Julian Fitter lived in Galapagos from 1964 to 1979. A committed conservationist, he was one of the founders and first Chairman of GCT in 1995. He is also a founder Trustee of Falklands Conservation and has recently established Friends of Galapagos New Zealand. He is the author of the Collins Traveller Guide to the 'Wildlife of Galapagos'. His son Daniel is a photographer and lives in Galapagos where he leads tours around the Islands as well as in mainland Ecuador.Monty Halls is a marine biologist and professional diver. He was the star of a BBC TV programme called Monty Halls' Great Escape in which he turned his back on city life to become a 21st century beachcomber on the west coast of Scotland. Inspired by his childhood love of otters, Monty moved into a run-down cattle shed overlooking an isolated beach. With the help of a team of locals, he turned it into a comfortable home.
Randal Keynes is Charles Darwin's great-great-grandson and a member of the Charles Darwin Foundation for the Galapagos. He is the author of the much praised "Darwin, His Daughter and Human Evolution", an exploration of family life in the Darwin household, the effect on Darwin of the death of his ten-year-old daughter Annie, and his thinking about the origins of human nature. Randal found Annie's writing case when he was sorting through family documents. In it were Darwin's daily notes on her illness which show in haunting detail how he cared for her in the months before she died. Randal is also a great nephew of the economist John Maynard Keynes.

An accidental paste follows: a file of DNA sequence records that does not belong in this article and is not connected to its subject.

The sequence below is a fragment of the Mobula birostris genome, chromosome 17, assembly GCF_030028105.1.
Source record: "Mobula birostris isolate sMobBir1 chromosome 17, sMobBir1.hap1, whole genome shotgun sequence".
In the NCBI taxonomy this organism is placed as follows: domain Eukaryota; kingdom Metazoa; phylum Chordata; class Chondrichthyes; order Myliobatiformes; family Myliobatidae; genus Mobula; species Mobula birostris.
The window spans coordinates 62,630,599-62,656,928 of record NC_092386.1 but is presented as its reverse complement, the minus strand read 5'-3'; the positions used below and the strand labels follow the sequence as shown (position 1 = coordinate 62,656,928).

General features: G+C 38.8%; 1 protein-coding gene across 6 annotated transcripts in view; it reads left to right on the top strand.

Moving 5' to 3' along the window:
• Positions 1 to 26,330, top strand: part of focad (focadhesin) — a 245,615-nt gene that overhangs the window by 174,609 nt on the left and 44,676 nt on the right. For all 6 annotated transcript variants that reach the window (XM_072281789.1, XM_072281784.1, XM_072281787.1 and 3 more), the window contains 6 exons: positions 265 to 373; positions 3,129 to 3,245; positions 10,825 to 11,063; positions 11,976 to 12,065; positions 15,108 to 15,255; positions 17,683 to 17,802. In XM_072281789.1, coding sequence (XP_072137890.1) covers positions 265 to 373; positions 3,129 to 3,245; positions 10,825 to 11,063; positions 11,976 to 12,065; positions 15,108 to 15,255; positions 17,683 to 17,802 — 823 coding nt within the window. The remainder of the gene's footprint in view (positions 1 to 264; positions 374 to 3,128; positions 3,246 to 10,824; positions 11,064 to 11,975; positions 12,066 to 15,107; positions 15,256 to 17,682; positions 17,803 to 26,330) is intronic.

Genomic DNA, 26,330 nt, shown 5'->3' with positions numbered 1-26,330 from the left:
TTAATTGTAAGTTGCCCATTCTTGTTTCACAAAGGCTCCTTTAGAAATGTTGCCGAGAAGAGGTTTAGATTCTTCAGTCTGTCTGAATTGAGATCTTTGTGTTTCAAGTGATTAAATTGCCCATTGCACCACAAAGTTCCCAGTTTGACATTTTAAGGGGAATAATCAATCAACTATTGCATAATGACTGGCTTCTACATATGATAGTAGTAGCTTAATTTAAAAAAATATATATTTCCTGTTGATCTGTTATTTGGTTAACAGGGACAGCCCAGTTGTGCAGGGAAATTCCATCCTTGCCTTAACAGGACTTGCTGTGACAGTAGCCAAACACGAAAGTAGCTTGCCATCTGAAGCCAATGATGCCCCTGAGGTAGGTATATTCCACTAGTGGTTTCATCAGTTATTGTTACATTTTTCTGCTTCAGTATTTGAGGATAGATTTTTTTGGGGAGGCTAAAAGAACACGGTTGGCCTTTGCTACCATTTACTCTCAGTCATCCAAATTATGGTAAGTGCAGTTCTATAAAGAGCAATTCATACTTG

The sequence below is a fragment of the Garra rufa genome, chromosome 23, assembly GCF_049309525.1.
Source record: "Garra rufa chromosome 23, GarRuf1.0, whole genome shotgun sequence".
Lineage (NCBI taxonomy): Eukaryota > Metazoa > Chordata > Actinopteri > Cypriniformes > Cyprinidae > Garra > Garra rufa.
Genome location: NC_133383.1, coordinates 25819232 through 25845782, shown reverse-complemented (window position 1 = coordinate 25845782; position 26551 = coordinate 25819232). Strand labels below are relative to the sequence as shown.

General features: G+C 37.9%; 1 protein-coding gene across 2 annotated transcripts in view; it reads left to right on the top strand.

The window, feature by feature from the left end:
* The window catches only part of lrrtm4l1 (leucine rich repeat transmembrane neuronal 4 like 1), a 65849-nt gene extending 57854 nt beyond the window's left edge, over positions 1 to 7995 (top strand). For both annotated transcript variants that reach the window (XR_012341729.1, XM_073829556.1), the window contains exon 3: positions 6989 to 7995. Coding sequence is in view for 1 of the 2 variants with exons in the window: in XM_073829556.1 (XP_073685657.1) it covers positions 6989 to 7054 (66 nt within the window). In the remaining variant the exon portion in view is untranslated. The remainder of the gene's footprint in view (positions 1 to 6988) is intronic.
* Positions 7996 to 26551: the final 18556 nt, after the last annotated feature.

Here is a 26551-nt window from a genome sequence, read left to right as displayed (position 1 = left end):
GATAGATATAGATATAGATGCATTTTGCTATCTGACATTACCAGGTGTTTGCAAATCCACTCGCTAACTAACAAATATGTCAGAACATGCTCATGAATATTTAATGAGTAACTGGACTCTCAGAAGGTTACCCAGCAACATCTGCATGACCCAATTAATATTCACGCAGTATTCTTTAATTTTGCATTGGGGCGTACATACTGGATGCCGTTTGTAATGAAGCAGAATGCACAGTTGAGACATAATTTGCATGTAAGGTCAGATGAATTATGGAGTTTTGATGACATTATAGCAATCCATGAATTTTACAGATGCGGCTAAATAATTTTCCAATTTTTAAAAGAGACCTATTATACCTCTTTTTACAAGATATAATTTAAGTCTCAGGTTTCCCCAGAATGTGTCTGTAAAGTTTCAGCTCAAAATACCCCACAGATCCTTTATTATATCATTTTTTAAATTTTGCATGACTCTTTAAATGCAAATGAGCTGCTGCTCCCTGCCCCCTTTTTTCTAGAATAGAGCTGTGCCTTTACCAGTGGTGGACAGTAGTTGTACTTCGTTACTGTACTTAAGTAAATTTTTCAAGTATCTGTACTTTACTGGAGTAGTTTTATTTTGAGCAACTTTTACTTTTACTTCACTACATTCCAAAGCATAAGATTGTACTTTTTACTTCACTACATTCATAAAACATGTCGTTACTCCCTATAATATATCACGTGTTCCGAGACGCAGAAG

Dorothy Latsis has lived in Geneva since 1979. She is President of the Fondation Philanthropique Orthodoxe and has established charities to support conservation of the library of St Catherine's Monastery, Sinai. She is a board member of the International School of Geneva.